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(Reuters) - A federal judge on Tuesday recommended the dismissal of a lawsuit against Facebook Inc in which Paul Ceglia, an upstate New York wood pellet salesman, claimed a huge ownership stake in the social media company.
U.S. Magistrate Judge Leslie Foschio said there is "clear and convincing evidence" that an alleged 2003 contract with Mark Zuckerberg, now Facebook's chief executive, that Ceglia claimed entitled him to a one-half interest in the company is a "recently created fabrication."
In October, federal prosecutors in Manhattan announced criminal mail and wire fraud charges against Ceglia, whom U.S. Attorney Preet Bharara accused of seeking "a quick pay day based on a blatant forgery.
Ceglia, who has lived in Wellsville, New York, pleaded not guilty. Each criminal charge carries a maximum sentence of 20 years in prison.
Paul Argentieri, a lawyer for Ceglia, was not immediately available on Tuesday for comment.
In his 2010 civil lawsuit, Ceglia claimed that a 2003 contract he signed with Zuckerberg, then a Harvard University freshman, entitled him to the Facebook stake.
Though Zuckerberg had done programming work for Ceglia's company StreetFax.com, Facebook maintained that a separate agreement involving that entity, which did not entitle Ceglia to a big Facebook stake, was the real contract between the two.
In a 155-page recommendation, Foschio said Ceglia's arguments largely consisted of "self-defeating inconsistencies" that established the "fraudulent nature" of his claims.
"Plaintiff has utterly failed to rebut the plethora of evidence establishing that it is highly probable and reasonable the StreetFax document was the operative contract," the Buffalo, New York-based judge wrote.
Foschio also said it is "highly probable and reasonably certain" that the contract Ceglia said was real was "fabricated for the express purpose of filing the instant action."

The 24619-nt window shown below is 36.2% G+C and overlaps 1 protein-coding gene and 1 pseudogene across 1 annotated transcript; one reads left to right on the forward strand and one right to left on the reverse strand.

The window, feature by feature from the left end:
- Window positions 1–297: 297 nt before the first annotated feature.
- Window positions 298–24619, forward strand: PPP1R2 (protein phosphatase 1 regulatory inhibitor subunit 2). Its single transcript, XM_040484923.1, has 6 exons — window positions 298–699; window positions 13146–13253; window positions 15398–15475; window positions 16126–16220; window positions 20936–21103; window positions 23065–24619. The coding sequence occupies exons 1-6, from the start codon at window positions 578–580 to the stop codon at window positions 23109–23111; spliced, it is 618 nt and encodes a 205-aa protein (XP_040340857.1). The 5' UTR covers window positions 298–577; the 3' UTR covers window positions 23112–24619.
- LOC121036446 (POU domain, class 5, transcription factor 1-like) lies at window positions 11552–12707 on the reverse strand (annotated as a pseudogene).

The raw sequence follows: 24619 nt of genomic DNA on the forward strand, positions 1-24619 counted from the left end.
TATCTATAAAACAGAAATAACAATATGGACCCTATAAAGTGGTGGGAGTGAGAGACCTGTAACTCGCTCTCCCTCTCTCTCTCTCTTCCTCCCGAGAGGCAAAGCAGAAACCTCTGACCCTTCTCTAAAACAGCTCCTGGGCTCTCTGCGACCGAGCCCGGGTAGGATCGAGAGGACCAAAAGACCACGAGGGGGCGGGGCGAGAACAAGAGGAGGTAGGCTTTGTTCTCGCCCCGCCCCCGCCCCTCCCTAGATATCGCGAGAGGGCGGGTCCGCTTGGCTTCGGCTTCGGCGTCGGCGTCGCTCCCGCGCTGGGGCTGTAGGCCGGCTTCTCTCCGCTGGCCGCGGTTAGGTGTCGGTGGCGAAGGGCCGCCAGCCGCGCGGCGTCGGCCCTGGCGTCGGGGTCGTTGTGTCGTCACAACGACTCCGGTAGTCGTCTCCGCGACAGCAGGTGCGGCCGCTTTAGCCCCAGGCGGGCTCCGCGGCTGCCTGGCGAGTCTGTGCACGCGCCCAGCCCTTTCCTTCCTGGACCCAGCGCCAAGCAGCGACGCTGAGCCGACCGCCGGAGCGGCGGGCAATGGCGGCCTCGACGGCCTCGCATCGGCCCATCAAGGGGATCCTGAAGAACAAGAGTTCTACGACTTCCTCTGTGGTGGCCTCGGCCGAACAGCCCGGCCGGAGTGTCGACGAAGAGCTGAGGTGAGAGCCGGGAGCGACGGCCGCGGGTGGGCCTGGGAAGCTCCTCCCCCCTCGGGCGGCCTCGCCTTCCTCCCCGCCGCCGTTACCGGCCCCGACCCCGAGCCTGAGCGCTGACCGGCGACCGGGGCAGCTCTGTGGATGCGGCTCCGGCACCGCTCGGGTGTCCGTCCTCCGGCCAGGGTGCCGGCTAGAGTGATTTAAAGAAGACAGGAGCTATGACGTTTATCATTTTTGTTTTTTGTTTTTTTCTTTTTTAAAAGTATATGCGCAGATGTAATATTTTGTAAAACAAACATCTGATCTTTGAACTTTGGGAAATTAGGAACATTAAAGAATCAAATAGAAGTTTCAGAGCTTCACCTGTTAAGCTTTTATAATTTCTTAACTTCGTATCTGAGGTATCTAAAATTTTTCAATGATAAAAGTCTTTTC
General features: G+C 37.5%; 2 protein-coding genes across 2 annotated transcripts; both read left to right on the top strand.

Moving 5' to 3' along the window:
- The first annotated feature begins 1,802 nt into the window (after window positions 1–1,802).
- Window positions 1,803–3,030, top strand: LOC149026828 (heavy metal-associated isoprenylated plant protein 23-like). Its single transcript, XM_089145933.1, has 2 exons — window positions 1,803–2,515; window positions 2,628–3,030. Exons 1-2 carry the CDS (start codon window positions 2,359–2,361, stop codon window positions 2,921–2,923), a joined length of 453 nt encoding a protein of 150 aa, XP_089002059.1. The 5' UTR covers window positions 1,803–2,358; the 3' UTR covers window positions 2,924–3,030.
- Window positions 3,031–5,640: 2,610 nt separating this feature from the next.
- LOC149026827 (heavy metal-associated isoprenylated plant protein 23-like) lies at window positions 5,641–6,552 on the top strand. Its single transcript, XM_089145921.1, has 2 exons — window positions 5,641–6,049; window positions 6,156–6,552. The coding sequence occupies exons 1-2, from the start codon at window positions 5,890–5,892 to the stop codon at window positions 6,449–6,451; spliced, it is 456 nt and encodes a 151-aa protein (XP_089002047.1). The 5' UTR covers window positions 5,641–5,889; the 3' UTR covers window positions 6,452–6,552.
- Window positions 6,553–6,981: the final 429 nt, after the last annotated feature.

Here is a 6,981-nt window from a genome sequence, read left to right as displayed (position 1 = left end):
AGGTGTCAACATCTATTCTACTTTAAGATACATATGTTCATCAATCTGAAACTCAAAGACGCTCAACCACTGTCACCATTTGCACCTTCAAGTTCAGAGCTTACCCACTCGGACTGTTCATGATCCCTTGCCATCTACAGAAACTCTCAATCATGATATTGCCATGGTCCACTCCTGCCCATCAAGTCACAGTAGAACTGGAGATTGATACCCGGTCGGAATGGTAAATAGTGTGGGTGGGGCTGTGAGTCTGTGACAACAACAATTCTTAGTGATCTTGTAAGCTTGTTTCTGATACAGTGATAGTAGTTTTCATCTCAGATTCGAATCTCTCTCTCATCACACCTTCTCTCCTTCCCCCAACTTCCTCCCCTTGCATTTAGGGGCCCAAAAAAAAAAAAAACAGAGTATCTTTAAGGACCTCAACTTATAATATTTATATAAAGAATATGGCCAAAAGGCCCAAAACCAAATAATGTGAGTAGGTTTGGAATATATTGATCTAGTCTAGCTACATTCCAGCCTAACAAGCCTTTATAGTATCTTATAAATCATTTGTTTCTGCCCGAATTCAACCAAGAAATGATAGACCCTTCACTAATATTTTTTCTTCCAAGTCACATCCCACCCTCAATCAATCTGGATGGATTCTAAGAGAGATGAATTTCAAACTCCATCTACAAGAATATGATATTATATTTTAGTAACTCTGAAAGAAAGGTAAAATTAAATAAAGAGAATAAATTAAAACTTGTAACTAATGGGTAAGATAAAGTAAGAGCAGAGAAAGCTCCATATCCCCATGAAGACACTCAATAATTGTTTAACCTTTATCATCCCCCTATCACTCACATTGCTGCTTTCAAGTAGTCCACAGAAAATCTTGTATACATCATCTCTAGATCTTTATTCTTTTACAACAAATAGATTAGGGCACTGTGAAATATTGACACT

The case now goes to U.S. District Judge Richard Arcara, who will decide whether to approve Foschio's recommendation.
Colin Stretch, deputy general counsel of Facebook, said in a statement that Foschio's recommendation "confirms what we have said from day one: this lawsuit is an inexcusable fraud based on forged documents."
Facebook's market value is now about $60 billion.
The accusations against Facebook and Zuckerberg had been an unusual distraction during the Menlo Park, California-based company's march toward its May 2012 initial public offering.
Facebook's origin was also the focus of separate litigation by Zuckerberg's twin Harvard classmates Cameron and Tyler Winklevoss, chronicled in the 2010 movie "The Social Network."
Ceglia claimed that Zuckerberg shared his plans for a social networking website while working at StreetFax, and contracted to give him a stake in exchange for a $1,000 investment.
To build his case, Ceglia submitted what he said were emails from Zuckerberg that proved the pair discussed the project that eventually became Facebook.
But Facebook said Zuckerberg did not even conceive of the idea for a social media company until December 2003.
Its lawyers said Ceglia had produced fraudulent documents, citing work by forensic experts who concluded that he had typed text into a Microsoft Word document, and declared it the text of emails with Zuckerberg in 2004.
Ceglia went through a string of lawyers from prominent firms, including DLA Piper and Milberg, who worked with him on various parts of the civil case but later withdrew.
Earlier this month, Ceglia filed a separate civil lawsuit against Bharara and U.S. Attorney General Eric Holder to halt the criminal case.
The civil case is Ceglia v. Zuckerberg et al, U.S. District Court, Western District of New York, No. 10-00569. The lawsuit against Bharara and Holder is Ceglia v. Holder et al in the same court, No. 13-00256. The criminal case is U.S. v. Ceglia, U.S. District Court, Southern District of New York, No 12-cr-00876.
Reporting by Nate Raymond and Jonathan Stempel in New York; Editing by Leslie Adler and Tim Dobbyn